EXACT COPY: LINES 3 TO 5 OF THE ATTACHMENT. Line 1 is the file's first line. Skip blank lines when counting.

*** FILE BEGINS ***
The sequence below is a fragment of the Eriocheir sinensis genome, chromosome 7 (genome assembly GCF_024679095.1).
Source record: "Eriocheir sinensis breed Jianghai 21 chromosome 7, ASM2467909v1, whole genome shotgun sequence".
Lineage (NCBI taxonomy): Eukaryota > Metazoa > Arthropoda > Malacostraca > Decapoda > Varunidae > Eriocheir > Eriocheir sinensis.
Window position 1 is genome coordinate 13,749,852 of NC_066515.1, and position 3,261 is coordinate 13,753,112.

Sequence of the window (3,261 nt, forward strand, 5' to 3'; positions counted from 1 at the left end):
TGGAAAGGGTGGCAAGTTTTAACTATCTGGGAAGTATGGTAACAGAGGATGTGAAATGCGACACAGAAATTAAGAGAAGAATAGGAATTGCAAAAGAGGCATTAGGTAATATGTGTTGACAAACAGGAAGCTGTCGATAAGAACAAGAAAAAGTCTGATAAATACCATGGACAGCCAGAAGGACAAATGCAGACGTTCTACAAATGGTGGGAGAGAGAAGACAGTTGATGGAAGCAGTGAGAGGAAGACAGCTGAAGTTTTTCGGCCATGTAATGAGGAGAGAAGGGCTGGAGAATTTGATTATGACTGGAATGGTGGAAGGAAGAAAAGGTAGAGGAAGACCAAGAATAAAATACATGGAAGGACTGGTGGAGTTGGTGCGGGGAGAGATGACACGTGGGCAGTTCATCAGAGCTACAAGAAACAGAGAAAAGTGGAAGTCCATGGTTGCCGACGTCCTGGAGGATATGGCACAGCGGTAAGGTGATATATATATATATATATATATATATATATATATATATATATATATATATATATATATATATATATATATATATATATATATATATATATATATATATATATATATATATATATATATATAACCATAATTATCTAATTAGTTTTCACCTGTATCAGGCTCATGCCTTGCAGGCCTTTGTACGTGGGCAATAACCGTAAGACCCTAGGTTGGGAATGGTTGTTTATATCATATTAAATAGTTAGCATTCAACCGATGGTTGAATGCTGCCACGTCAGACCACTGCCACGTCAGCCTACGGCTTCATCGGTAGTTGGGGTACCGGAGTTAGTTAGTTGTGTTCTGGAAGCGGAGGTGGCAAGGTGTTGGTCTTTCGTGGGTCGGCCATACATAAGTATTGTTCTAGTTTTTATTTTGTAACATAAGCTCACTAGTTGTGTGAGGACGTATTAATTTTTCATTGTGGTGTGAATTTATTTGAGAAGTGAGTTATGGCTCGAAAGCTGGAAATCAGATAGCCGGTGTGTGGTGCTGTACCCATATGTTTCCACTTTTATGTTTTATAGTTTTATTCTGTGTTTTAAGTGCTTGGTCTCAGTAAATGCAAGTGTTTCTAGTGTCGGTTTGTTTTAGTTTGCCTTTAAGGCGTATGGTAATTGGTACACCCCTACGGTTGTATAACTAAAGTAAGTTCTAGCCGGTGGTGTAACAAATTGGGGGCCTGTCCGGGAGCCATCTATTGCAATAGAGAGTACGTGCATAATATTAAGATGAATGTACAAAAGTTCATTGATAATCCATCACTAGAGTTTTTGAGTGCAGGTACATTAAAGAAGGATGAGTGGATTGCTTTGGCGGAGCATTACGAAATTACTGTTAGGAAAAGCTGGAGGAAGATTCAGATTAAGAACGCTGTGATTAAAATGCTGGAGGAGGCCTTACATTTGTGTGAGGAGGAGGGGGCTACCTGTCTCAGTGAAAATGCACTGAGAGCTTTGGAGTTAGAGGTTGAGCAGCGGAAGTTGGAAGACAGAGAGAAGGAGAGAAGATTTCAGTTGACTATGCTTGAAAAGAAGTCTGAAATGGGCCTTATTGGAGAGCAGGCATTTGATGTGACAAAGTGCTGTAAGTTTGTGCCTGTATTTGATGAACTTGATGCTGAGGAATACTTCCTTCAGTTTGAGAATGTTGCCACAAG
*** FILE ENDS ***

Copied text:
Lineage (NCBI taxonomy): Eukaryota > Metazoa > Arthropoda > Malacostraca > Decapoda > Varunidae > Eriocheir > Eriocheir sinensis.
Window position 1 is genome coordinate 13,749,852 of NC_066515.1, and position 3,261 is coordinate 13,753,112.

Sequence of the window (3,261 nt, forward strand, 5' to 3'; positions counted from 1 at the left end):